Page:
ESPN Chicago's Melissa Isaacson made a list of pros and cons regarding the signing of Meriweather to the Bears.
The pros are that he's never missed a game in his four seasons, tying for fourth among NFL safeties with 12 picks in the past three years.
So far, the biggest con in Meriweather's career happened last season during a head-on-head collision with the Ravens' Todd Heap. Aside from this being a dangerous hit, it resulted in a $50,000 fine, but no suspension. If this were to happen again, then not only would Meriweather be fined, he'd also face suspension.
Isaacson also mentioned that since Meriweather showed up to Patriots camp in less-than-stellar physical shape and due to his erratic play, Bill Belichick had enough ammunition with which to cut Meriweather from the team.
Isaacson's commentary echoes what Boston sports writers have had to say about Meriweather.
While the Boston Globe's Chad Finn is quick to point out Meriweather's good points: he's a fast and fearless former first round draft pick and was selected to the Pro Bowl twice (2009 and 2010), he also takes extreme risks and hasn't corrected his flaws.
Finn sees Meriweather as a player who has all the requisite tools, but can't make the big plays:
No, Meriweather was not a play maker, as so many of the stories about his departure suggested; he had 12 interceptions in four seasons, forced five fumbles, and never had more than 83 tackles in a season. He could deliver a big hit -- the head-shot on the Ravens' Todd Heap last year is the one that will be remembered long after he's an ex-Bear, ex-Raider, ex-Blue Bomber, or wherever else his journey takes him -- but his often ill-advised attempts at the big play often came at the expense of what he was supposed to be doing.
Finn also pointed out a critical mistake that Meriweather made in a game from four years ago. During the Giants' final drive in Super Bowl XLII, Meriweather botched the coverage on a third-and-11 that resulted in a 12-yard gain for Steve Smith.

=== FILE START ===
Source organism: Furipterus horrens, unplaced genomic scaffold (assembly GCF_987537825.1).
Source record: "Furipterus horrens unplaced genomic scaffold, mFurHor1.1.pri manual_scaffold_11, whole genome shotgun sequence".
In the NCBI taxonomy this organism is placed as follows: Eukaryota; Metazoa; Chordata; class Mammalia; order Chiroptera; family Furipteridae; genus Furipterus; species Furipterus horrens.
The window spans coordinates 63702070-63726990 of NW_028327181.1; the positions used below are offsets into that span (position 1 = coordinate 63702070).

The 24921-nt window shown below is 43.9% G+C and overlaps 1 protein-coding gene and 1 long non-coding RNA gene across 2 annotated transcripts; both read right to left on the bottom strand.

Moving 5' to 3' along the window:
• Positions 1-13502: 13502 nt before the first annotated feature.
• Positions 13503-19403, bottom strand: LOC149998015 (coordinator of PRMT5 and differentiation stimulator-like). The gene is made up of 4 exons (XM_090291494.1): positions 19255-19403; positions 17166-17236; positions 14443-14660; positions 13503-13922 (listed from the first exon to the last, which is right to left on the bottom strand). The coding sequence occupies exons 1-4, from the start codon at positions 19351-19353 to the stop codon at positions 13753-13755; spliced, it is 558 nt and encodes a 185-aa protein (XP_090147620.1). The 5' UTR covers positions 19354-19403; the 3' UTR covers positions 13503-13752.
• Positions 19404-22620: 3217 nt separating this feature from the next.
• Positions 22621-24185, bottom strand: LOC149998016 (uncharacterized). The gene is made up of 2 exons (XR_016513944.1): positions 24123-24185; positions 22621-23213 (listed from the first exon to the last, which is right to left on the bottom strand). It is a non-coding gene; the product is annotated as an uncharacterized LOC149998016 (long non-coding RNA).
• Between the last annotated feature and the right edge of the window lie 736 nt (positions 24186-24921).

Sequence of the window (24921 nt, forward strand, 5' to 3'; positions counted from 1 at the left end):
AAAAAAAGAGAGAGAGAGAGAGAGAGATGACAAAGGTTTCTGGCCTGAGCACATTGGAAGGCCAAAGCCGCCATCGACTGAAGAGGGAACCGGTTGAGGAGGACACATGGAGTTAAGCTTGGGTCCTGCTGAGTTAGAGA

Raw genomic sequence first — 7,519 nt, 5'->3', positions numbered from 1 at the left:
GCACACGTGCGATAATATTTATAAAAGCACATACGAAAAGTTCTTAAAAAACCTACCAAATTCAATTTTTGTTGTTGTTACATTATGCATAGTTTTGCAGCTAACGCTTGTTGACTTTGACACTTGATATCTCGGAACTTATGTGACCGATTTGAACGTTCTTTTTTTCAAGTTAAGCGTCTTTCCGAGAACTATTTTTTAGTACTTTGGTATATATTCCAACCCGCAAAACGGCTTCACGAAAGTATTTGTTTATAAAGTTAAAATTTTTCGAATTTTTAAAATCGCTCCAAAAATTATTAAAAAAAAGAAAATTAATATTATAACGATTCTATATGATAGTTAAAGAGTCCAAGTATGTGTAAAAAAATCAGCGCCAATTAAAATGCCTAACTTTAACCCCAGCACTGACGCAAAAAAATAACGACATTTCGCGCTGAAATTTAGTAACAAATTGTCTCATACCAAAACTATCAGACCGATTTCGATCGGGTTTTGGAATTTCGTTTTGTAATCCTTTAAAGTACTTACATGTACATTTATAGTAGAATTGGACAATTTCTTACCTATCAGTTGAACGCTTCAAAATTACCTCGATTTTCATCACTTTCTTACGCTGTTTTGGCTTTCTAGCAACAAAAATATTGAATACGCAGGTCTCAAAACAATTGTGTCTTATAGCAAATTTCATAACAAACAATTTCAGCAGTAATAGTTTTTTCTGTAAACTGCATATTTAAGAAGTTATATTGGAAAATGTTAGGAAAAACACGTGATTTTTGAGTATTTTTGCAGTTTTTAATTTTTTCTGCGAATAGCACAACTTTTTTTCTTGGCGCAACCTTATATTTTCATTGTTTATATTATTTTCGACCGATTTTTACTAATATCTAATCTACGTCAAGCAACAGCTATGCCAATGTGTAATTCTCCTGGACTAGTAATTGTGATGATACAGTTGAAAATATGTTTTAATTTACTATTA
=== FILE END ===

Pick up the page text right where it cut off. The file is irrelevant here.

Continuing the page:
Finn believes that Meriweather's inconsistent play and flaws will show up again when he plays for the Bears.
Understandably, Finn's critique might cause a Bears fan to prematurely freak out.
Finn's colleague and ESPN Boston writer Chris Forsberg is a little more diplomatic when it comes to his critique of Meriweather's numbers. Forsberg points that his numbers weren't awful (he finished with 48 tackles, 3 interceptions, and 6 passes defended), but if 0 is the league-average player (one that neither helps nor hurts the team), Meriweather graded out at -10.1 during the regular season, tied for 79th among the 95 safeties that played, at least, 25 percent of their team's snaps last season.
Again, not so great news by another Boston sports beat writer. Either there is outright disdain for or careful caution with regard to Meriweather as a player.
Soon enough, Chicago media and Bears fans will know whether Meriweather is the bust the Boston media and fans have made him out to be.
So what should Bears fans expect from Meriweather? They should expect him to acclimate to the Bears defensive style and correct his past flaws. It's possible that Meriweather could turn out to be a bust, but the Bears only gave him a one-year deal. If he doesn't quite work out as the Bears hope, then they don't have to renew his contract.
So while listening to and reading about Meriweather might unnerve some Bears fans, it's best to keep an open mind. He could be a good gamble.